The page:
The Trump administration’s 2018 fiscal year budget proposed deep cuts to the Transportation Department, Amtrak, mass transit and the Army Corps of Engineers’ civil works programs. It would also completely eliminate the Transportation Investment Generating Economic Recovery (TIGER) initiative, a grant program popular among cities and states across the country that was set up by the Obama administration’s 2009 economic stimulus package.

“There are reductions, as you know, in last year’s budget when it comes to Amtrak, when it comes to transit, when it comes to a number of programs,” Gribbin said last week at the U.S. Conference of Mayors winter meeting. “We will propose repurposing those dollars. What we’re not proposing is, you know, eliminating the Highway Trust Fund or eliminating state revolving funds. So the major delivery mechanisms for funding infrastructure should remain in place. We do want to repurpose some dollars.”

Congress will ultimately decide whether to enact the cuts proposed by the White House. But for now, lawmakers face another looming deadline to fund the government by Feb. 8, and they’re expected to do so with another stop-gap measure.

The Center on Budget and Policy Priorities cautioned on Tuesday that shuffling funds from existing transportation programs to help pay for Trump’s infrastructure plan would amount to a “bait and switch.” The progressive think tank said it would mean financing “a high-profile new initiative with one hand while taking away important funding from infrastructure with the other.”

Moreover, the benefits of new infrastructure development for the country may also be offset by a significant repeal of environmental protections. According to a leaked draft obtained by The Washington Post, the Trump administration is planning on gutting environmental requirements in order to make it easier to construct roads, bridges and pipelines. The move follows Trump’s promises to fix what he has called the “badly broken” process for garnering the permits to build infrastructure.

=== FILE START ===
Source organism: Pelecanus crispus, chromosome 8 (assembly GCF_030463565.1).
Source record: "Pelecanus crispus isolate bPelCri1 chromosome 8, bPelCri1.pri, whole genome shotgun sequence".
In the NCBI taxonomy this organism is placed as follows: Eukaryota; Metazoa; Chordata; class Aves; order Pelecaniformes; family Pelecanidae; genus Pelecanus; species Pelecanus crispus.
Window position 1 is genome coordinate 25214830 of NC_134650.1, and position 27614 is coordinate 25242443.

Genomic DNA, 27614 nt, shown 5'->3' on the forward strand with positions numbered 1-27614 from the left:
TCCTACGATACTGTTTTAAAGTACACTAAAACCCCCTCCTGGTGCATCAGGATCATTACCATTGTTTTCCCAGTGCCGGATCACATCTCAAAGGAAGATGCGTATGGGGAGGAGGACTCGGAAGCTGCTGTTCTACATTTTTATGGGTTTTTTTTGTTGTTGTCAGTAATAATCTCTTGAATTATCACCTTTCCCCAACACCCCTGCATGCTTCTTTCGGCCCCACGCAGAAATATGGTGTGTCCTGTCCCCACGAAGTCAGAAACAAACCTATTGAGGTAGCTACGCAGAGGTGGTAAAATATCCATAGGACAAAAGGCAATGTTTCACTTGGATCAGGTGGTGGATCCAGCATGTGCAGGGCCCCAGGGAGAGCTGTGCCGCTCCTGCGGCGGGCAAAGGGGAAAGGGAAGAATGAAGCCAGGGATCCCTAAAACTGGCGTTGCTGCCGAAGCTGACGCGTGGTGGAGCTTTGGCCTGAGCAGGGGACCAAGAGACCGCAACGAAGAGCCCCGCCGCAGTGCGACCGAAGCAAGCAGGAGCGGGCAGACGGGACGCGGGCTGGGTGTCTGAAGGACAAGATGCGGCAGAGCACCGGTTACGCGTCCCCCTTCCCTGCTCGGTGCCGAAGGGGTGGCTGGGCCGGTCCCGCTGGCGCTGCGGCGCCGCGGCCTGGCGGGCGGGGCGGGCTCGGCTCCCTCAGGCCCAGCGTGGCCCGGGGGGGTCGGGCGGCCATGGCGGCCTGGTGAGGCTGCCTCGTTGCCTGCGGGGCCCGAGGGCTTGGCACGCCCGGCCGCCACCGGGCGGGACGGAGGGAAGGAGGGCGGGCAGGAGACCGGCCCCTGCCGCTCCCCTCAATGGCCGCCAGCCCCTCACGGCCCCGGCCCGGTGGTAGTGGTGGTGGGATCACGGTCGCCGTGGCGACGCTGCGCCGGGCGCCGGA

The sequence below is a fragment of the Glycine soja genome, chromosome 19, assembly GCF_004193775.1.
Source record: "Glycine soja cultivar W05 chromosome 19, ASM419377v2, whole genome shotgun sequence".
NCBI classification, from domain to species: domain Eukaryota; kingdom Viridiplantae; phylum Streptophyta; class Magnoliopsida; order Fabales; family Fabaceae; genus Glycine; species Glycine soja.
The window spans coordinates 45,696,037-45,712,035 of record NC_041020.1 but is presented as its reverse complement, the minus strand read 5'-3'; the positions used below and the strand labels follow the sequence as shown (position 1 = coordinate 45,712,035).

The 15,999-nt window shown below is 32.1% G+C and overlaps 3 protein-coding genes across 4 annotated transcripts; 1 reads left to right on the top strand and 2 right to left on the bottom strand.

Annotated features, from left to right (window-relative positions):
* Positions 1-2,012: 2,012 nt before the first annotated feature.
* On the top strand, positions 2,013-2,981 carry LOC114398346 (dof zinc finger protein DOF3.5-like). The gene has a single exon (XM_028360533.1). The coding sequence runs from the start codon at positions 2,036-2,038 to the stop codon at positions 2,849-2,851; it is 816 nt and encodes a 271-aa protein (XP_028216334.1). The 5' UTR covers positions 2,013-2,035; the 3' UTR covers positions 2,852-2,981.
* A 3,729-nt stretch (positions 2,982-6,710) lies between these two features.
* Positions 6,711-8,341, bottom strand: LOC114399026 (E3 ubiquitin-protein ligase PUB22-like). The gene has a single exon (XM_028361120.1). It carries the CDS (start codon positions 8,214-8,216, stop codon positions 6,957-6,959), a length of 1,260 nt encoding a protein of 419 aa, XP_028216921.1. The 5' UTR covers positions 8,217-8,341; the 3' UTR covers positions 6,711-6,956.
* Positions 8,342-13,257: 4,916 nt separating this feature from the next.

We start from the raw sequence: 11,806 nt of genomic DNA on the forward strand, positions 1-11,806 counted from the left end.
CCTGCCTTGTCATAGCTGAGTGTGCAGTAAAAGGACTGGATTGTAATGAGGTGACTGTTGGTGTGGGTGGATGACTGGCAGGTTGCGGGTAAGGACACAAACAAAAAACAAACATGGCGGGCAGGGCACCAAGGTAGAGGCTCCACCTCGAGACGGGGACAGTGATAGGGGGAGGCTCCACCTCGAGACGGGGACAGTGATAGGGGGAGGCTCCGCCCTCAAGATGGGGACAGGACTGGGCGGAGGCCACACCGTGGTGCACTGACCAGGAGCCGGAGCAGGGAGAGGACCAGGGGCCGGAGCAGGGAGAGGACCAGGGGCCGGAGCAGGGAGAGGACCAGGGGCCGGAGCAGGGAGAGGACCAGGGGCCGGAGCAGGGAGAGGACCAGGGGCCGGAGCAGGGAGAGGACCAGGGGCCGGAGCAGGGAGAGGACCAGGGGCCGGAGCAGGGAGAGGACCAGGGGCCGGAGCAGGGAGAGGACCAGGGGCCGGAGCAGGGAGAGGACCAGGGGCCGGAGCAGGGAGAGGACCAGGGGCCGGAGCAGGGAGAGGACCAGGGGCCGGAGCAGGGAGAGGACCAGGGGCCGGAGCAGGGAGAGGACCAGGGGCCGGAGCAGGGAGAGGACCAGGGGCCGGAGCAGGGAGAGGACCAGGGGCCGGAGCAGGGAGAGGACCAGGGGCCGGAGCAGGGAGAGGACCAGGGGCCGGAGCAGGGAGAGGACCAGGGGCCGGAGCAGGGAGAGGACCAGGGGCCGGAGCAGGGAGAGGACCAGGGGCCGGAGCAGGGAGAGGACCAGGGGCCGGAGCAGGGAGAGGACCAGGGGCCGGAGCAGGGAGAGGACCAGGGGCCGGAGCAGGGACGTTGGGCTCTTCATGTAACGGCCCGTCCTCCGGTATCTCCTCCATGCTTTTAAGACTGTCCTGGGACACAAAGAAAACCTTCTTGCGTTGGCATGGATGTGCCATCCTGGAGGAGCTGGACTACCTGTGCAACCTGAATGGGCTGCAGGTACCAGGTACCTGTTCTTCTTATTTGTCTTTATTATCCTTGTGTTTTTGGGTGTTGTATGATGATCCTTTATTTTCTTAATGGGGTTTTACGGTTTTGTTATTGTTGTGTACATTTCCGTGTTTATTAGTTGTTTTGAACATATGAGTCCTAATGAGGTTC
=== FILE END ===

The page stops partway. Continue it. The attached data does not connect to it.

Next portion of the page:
Democrats and activists see the planned rollback of environmental regulations in the infrastructure plan as part of a broader attack on the environment. The Trump administration has already sought to reverse more than 60 environmental rules, including those relating to flood building standards, bans on pesticides, methane reporting, greenhouse gases, offshore drilling, protections for wild animals, sewage treatment, fracking and train safety, according to an analysis by The New York Times.

“When the administration and its Republican allies in Congress use terms like ‘streamlining’ and ‘permitting reform,’ what they are really saying is that they want to eliminate clean air and water safeguards and cut public participation when important decisions are made,” Sierra Club Executive Director Michael Brune said in a statement. “We can’t let that happen.”

After the president’s State of the Union address ended, lawmakers from both parties expressed concern about how the administration planned to pay for the proposal.

“This is an issue where the details matter,” Sen. Ted Cruz (R-Texas) said. “The total amount of the spend, how it’s paid for, what the elements of the bill are, are critically important.”

Sen. Joe Manchin (D-W.Va), a red state Democrat who is up for re-election this year, echoed the sentiment.

“I want to see where the money’s coming from and how he intends to pay for it. But, you know, it sounds good.”